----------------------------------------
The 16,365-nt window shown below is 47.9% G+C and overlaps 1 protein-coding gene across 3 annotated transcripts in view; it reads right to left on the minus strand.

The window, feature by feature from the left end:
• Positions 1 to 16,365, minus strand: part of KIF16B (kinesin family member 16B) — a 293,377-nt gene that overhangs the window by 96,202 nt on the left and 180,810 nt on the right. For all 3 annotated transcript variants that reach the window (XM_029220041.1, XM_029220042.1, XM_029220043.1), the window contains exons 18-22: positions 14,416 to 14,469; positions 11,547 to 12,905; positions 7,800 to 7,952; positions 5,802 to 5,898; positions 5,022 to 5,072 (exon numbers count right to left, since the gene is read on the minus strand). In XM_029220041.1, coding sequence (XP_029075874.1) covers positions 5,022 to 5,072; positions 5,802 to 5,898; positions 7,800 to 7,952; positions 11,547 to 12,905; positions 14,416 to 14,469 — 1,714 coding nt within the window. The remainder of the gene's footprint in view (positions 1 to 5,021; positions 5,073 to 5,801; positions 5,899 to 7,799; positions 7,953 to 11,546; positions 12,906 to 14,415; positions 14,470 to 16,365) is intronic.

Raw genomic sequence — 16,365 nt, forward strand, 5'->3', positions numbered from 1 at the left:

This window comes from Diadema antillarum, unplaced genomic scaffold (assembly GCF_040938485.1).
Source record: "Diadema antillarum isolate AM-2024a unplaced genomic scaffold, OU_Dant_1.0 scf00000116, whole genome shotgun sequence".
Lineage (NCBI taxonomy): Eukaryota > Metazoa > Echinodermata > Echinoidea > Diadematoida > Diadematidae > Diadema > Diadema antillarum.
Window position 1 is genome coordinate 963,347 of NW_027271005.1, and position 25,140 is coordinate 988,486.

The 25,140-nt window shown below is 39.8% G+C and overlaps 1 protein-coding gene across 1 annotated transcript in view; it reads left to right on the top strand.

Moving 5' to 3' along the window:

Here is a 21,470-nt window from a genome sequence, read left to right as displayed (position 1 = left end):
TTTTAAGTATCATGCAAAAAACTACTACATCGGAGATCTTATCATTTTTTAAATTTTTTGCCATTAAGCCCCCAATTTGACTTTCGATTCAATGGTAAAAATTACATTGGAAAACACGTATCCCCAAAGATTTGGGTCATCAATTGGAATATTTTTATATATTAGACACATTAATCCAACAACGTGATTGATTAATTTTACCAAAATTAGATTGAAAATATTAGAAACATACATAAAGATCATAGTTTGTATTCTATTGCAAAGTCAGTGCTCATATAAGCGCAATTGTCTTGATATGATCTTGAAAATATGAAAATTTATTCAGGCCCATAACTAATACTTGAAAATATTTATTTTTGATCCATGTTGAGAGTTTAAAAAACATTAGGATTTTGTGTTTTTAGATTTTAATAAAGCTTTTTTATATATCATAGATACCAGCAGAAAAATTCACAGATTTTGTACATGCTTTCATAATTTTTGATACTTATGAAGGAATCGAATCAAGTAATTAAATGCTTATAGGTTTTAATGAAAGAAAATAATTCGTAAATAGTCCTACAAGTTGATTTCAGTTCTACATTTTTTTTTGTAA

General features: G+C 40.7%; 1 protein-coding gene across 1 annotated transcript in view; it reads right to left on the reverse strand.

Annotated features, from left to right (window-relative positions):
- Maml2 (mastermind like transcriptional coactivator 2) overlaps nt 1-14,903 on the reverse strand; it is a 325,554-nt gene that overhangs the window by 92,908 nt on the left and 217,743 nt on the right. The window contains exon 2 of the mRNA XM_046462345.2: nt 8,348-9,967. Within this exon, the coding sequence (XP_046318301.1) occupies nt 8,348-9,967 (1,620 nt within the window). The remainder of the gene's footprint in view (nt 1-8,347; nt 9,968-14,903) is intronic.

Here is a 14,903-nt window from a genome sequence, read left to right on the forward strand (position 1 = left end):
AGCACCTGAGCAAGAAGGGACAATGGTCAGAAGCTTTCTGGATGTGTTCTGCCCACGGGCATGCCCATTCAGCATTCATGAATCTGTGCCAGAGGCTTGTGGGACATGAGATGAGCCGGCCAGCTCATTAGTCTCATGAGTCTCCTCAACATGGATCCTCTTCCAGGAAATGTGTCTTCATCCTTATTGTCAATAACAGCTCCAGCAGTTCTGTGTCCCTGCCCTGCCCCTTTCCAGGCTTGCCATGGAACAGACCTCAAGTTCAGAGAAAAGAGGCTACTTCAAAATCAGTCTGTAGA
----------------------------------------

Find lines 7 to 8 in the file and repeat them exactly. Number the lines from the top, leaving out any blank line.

Lineage (NCBI taxonomy): Eukaryota > Metazoa > Echinodermata > Echinoidea > Diadematoida > Diadematidae > Diadema > Diadema antillarum.
Window position 1 is genome coordinate 963,347 of NW_027271005.1, and position 25,140 is coordinate 988,486.